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The collected opinions of an august and aristocratic personage who, despite her body having succumbed to the ravages of time, yet retains the keen intellect, mordant wit and utter want of tact for which she was so universally lauded in her younger days. Being of a generation unequal to the mysterious demands of the computing device, Lady Bracknell relies on the good offices of her Editor for assistance with the technological aspects of her journal.

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Location: Bracknell Towers

Wednesday, May 31, 2006

Oh frabjous day! Callooh! Callay!

Having regretfully declined to partake of the hideously injured gingerbread person offered to her by a generous colleague earlier this evening, Lady Bracknell bent her steps somewhat wearily towards the omnibus stop.

Imagine her surprise when the driver of the vehicle which eventually arrived


  • noticed her ladyship's handsome walking stick and, reasoning that her mobility must be impaired, offered to bring the omnibus closer to the kerb; and
  • waited until she was seated before driving away.

Lady Bracknell has been a regular omnibus passenger in Liverpool (which was once - and may yet be again - a fair city but which is currently a landscape of mingled rubble and cranes) for well over a decade, and this is the first and only occasion on which an omnibus driver has displayed the slightest consideration for her enfeebled state. Lady Bracknell made sure to thank the driver warmly when she alighted.

This is indeed a cause for celebration, and the editor has been instructed to pop open a bottle of virtual Moet & Chandon the moment her duties as an amanuensis are completed for the night.




In other news...

  1. Lady Bracknell feels that she should offer some level of sympathy to those persons who were directed to her blog via searches for, "dominatrix in Bracknell" and, "lady canes couple". She suspects her humble blog will have come as a crushing disappointment to them.
  2. Lady Bracknell is not in the habit of linking directly to the posts the editor has written under her employer's name for the BBC Ouch weblog, but will make an exception in this case. She has also arranged for a link to the Free Wheelchair Mission to be permanently installed on the sidebar of this blog. Readers wishing to donate funds sufficient to supply a wheelchair for an impoverished disabled person in a third world country may do so easily via this link.

4 Comments:

Blogger Becca said...

Might I suggest that Lady Bracknell write to the omnibus company in question with the time and date of her successful journey and a brief description of the driver, in the hope that a) this may secure the one decent bus driver in Liverpool his Christmas bonus and b) the bus company will be reminded that the vast majority of their drivers are well crap when it comes to providing a decent service to crip passengers.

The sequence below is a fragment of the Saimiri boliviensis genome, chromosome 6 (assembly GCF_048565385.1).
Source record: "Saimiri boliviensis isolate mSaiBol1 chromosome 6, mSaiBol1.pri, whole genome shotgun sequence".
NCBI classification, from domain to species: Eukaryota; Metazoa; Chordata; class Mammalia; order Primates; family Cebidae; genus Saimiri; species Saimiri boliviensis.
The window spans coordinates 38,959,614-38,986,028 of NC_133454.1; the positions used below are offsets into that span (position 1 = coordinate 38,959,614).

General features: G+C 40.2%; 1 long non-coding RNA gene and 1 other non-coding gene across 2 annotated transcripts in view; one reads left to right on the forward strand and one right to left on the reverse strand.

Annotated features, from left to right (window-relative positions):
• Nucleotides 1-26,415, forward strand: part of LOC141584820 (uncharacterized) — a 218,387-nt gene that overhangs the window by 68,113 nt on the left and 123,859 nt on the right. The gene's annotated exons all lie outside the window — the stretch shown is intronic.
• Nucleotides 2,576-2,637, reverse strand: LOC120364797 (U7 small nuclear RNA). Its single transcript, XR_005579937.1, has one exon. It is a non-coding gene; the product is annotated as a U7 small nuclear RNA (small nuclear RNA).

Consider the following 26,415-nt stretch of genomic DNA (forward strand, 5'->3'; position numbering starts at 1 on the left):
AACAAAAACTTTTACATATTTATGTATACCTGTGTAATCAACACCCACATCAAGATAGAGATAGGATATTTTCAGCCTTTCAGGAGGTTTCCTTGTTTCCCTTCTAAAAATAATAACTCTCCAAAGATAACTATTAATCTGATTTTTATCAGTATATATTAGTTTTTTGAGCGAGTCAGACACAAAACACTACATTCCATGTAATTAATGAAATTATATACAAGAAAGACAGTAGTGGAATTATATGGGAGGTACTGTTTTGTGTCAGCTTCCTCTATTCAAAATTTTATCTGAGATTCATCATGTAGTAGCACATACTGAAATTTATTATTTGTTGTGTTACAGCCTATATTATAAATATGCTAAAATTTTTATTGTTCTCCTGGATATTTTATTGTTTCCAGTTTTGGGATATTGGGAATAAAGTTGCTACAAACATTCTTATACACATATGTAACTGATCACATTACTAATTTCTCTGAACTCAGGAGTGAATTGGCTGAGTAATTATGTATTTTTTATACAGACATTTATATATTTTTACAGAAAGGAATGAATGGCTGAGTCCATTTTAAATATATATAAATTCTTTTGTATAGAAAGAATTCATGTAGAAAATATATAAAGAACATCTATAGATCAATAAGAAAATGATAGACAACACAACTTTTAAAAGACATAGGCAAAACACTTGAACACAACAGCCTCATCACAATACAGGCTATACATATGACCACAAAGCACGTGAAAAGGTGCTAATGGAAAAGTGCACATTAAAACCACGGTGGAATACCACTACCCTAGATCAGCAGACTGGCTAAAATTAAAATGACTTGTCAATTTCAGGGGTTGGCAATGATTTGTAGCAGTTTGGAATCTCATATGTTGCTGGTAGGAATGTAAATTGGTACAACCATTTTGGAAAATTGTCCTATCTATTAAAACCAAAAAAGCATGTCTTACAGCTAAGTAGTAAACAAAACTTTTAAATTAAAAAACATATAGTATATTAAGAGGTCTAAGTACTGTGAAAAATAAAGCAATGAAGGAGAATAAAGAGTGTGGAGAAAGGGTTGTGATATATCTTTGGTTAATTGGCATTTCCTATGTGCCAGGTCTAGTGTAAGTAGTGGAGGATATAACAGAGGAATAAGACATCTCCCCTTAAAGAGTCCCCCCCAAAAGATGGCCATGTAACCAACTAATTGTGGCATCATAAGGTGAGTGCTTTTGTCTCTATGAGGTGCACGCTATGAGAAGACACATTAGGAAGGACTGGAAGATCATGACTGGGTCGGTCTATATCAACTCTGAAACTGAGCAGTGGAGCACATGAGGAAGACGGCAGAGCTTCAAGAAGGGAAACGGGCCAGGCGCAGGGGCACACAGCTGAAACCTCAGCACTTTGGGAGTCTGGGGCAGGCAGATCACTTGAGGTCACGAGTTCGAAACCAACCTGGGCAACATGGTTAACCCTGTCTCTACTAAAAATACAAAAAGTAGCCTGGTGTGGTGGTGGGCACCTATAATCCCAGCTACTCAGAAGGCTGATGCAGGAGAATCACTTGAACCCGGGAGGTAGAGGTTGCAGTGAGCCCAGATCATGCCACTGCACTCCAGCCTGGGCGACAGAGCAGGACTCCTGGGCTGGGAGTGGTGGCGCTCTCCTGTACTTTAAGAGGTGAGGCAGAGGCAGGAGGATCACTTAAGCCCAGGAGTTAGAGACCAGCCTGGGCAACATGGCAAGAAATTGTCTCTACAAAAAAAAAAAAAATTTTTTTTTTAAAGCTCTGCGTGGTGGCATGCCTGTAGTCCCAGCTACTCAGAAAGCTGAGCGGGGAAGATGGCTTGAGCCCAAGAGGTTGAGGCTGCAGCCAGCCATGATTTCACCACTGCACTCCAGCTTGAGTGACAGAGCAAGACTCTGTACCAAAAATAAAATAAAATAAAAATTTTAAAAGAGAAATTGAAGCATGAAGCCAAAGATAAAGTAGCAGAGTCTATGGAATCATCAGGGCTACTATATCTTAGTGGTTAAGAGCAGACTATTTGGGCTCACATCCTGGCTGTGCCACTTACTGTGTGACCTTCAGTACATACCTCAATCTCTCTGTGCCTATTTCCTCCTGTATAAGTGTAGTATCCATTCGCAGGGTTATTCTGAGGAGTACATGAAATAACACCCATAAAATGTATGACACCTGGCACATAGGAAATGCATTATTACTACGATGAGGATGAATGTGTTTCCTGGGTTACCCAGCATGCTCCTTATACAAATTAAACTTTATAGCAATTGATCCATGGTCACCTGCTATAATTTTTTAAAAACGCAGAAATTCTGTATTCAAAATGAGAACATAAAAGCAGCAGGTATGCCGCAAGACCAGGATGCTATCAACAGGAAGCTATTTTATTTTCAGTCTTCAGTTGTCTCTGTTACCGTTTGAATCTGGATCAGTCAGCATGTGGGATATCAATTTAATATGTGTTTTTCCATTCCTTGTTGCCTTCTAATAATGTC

10:53 am  
Blogger James Medhurst said...

I'm tempted to try that Google search now, but I'm worried about my cookies, so to speak.

12:16 am  
Blogger Arlene Wilson said...

I would also like to suggest that Lady Bracknell write to the local Liverpool daily, to reprint this blog, sans the Moet paragraph, to provide public commendation of appropriate behavior. This may result in others reproducing said behavior. However, this does not require repeat publications in response.

8:59 pm  
Anonymous Anonymous said...

In reference to your link to the organization that distributes cheap wheelchairs to people in developing countries, may I humbly submit to your readers the name of another organization that also strives to deliver the means of mobility in developing countries, but by somewhat different means.

Whirlwind Wheelchair International works with people with mobility impairments in developing countries to teach them how to design, construct, and repair their own wheelchairs from locally available materials. This gives them the means to establish their own local wheelchair production and repair business, and allows for the possibility of designing wheelchairs to meet the needs of individual users. As Lady Bracknell and a goodly portion of her legions of loyal fans well know, no two people have the exact same needs even when they have been assigned similar diagnostic labels.

Local production also allows them to design chairs to fit local physical and cultural conditions. Standard western wheelchair designs, for example, often cannot withstand the rough, unpaved roads or climatic extremes that are to be found in many developing countries, particularly in rural areas. Also, in some cultures where everything including cooking and dining is done on the floor, a standard western wheelchair may actually serve to isolate the user by lifting them high off the ground, away from where most family life is conducted. So in some countries, they have designed chairs with seats close to the ground to enable the user to continue cooking and dining with their family.

Furthermore, equipping people with the skills to do their own production and repairs ensures that people who need them will not only obtain wheelchairs but will also have the means for obtaining repairs or replacements when their first wheelchair breaks down.

I am not a member or employee of this organization in any way. I am merely an admiring fan of their work.

Those interested in learning more may pursue this link: http://www.whirlwindwheelchair.org/

--Andrea
http://reunifygally.wordpress.com

9:16 pm  

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